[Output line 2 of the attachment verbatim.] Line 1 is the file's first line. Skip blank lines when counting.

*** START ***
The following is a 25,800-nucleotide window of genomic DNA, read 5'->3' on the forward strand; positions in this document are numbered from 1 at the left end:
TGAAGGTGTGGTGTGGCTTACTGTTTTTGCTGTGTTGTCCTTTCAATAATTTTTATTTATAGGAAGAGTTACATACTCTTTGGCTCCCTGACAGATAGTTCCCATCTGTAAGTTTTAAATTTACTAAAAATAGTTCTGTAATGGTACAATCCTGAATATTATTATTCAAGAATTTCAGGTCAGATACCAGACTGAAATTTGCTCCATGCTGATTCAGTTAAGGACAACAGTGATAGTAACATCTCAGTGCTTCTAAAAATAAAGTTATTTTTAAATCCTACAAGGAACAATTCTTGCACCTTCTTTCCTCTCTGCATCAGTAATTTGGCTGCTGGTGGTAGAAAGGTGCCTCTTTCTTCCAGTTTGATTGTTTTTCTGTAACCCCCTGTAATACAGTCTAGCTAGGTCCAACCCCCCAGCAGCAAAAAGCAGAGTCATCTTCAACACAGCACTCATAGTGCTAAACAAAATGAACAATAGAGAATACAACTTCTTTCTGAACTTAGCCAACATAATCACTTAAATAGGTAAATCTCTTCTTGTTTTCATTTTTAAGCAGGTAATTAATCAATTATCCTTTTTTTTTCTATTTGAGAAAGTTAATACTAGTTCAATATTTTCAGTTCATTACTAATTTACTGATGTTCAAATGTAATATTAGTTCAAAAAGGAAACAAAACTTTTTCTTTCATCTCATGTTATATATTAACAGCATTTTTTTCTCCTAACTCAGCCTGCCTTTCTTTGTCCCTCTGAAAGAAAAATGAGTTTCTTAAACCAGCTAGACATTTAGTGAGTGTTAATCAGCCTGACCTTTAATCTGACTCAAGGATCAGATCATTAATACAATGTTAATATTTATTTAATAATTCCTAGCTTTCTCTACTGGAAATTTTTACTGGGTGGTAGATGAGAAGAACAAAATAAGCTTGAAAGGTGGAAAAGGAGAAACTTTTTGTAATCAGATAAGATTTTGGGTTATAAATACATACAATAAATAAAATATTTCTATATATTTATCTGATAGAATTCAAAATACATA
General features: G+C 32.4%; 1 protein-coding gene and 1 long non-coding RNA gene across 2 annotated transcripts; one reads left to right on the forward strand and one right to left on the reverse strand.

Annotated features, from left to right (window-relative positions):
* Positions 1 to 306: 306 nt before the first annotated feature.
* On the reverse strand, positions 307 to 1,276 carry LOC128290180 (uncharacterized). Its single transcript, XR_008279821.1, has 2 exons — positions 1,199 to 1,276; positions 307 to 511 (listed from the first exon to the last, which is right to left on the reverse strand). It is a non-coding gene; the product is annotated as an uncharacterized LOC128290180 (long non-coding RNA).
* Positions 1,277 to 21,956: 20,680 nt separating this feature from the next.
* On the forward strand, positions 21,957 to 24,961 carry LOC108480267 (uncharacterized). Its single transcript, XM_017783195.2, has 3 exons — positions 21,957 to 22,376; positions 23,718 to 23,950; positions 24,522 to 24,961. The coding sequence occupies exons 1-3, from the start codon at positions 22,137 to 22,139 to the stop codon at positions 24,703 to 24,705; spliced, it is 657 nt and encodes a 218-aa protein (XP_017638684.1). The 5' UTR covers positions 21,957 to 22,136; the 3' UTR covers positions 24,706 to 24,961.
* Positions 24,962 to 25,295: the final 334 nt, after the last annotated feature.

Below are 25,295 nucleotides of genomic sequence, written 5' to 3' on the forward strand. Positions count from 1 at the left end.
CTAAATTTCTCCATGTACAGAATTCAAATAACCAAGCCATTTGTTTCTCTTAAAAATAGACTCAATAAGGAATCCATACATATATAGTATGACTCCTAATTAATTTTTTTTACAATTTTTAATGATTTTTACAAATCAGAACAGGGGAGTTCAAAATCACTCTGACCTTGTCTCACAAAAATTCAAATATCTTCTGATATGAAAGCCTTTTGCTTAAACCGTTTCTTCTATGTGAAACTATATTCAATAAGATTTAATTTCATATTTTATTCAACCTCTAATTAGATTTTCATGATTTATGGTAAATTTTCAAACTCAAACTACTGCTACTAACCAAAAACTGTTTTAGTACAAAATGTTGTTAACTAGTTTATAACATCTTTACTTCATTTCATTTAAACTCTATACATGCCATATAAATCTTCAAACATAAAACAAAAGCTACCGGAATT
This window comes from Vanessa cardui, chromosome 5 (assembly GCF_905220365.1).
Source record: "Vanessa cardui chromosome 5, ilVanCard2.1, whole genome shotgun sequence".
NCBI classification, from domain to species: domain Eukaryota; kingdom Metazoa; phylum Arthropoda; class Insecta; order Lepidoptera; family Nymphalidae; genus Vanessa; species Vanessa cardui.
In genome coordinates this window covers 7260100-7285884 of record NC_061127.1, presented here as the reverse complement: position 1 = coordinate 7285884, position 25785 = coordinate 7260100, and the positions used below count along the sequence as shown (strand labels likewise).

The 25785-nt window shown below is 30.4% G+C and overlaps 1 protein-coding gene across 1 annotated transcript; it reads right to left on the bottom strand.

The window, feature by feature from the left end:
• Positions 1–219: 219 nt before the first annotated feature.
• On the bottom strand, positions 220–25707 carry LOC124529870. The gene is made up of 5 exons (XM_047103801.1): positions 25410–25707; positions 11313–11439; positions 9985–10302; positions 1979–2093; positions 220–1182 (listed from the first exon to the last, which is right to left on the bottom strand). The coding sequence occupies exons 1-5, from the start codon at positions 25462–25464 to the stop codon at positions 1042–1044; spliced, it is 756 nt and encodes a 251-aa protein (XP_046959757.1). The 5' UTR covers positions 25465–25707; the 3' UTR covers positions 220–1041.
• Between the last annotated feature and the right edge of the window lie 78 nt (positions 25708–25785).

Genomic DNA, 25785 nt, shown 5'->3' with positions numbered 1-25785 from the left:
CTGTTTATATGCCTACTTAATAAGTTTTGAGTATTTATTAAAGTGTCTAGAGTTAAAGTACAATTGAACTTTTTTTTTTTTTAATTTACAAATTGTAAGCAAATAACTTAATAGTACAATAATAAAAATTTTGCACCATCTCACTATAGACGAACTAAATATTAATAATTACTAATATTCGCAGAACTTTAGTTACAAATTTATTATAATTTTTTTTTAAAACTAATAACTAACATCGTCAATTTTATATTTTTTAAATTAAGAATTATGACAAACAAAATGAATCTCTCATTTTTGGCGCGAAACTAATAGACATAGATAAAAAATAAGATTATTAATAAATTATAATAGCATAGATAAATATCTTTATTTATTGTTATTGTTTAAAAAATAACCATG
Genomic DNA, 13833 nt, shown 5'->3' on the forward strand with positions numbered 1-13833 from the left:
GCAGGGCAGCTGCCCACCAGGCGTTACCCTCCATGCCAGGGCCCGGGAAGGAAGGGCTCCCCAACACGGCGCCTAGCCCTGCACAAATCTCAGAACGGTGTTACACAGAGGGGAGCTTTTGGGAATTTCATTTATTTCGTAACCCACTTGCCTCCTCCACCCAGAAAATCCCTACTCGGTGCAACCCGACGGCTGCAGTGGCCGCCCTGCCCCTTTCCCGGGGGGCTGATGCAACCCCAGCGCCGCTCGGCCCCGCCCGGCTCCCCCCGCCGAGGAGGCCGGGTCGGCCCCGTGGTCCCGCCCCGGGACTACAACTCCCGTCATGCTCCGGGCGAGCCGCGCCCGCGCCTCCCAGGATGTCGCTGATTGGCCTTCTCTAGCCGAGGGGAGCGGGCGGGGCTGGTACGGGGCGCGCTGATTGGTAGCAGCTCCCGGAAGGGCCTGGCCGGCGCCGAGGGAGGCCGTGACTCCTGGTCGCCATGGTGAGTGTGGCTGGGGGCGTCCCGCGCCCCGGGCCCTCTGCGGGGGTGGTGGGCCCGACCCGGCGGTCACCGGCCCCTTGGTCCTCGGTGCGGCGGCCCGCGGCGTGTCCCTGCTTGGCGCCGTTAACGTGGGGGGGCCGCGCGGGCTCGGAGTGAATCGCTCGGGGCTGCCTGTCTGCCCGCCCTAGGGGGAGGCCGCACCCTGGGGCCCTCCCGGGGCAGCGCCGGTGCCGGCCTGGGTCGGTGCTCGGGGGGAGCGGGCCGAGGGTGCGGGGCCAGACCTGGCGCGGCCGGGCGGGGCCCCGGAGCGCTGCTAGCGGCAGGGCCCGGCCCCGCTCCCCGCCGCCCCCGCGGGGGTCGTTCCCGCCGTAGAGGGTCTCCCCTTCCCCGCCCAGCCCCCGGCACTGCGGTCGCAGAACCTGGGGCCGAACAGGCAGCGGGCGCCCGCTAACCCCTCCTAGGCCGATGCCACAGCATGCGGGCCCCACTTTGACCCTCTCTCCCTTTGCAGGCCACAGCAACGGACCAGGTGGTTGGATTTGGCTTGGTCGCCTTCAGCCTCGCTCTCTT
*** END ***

TGAAGGTGTGGTGTGGCTTACTGTTTTTGCTGTGTTGTCCTTTCAATAATTTTTATTTATAGGAAGAGTTACATACTCTTTGGCTCCCTGACAGATAGTTCCCATCTGTAAGTTTTAAATTTACTAAAAATAGTTCTGTAATGGTACAATCCTGAATATTATTATTCAAGAATTTCAGGTCAGATACCAGACTGAAATTTGCTCCATGCTGATTCAGTTAAGGACAACAGTGATAGTAACATCTCAGTGCTTCTAAAAATAAAGTTATTTTTAAATCCTACAAGGAACAATTCTTGCACCTTCTTTCCTCTCTGCATCAGTAATTTGGCTGCTGGTGGTAGAAAGGTGCCTCTTTCTTCCAGTTTGATTGTTTTTCTGTAACCCCCTGTAATACAGTCTAGCTAGGTCCAACCCCCCAGCAGCAAAAAGCAGAGTCATCTTCAACACAGCACTCATAGTGCTAAACAAAATGAACAATAGAGAATACAACTTCTTTCTGAACTTAGCCAACATAATCACTTAAATAGGTAAATCTCTTCTTGTTTTCATTTTTAAGCAGGTAATTAATCAATTATCCTTTTTTTTTCTATTTGAGAAAGTTAATACTAGTTCAATATTTTCAGTTCATTACTAATTTACTGATGTTCAAATGTAATATTAGTTCAAAAAGGAAACAAAACTTTTTCTTTCATCTCATGTTATATATTAACAGCATTTTTTTCTCCTAACTCAGCCTGCCTTTCTTTGTCCCTCTGAAAGAAAAATGAGTTTCTTAAACCAGCTAGACATTTAGTGAGTGTTAATCAGCCTGACCTTTAATCTGACTCAAGGATCAGATCATTAATACAATGTTAATATTTATTTAATAATTCCTAGCTTTCTCTACTGGAAATTTTTACTGGGTGGTAGATGAGAAGAACAAAATAAGCTTGAAAGGTGGAAAAGGAGAAACTTTTTGTAATCAGATAAGATTTTGGGTTATAAATACATACAATAAATAAAATATTTCTATATATTTATCTGATAGAATTCAAAATACATA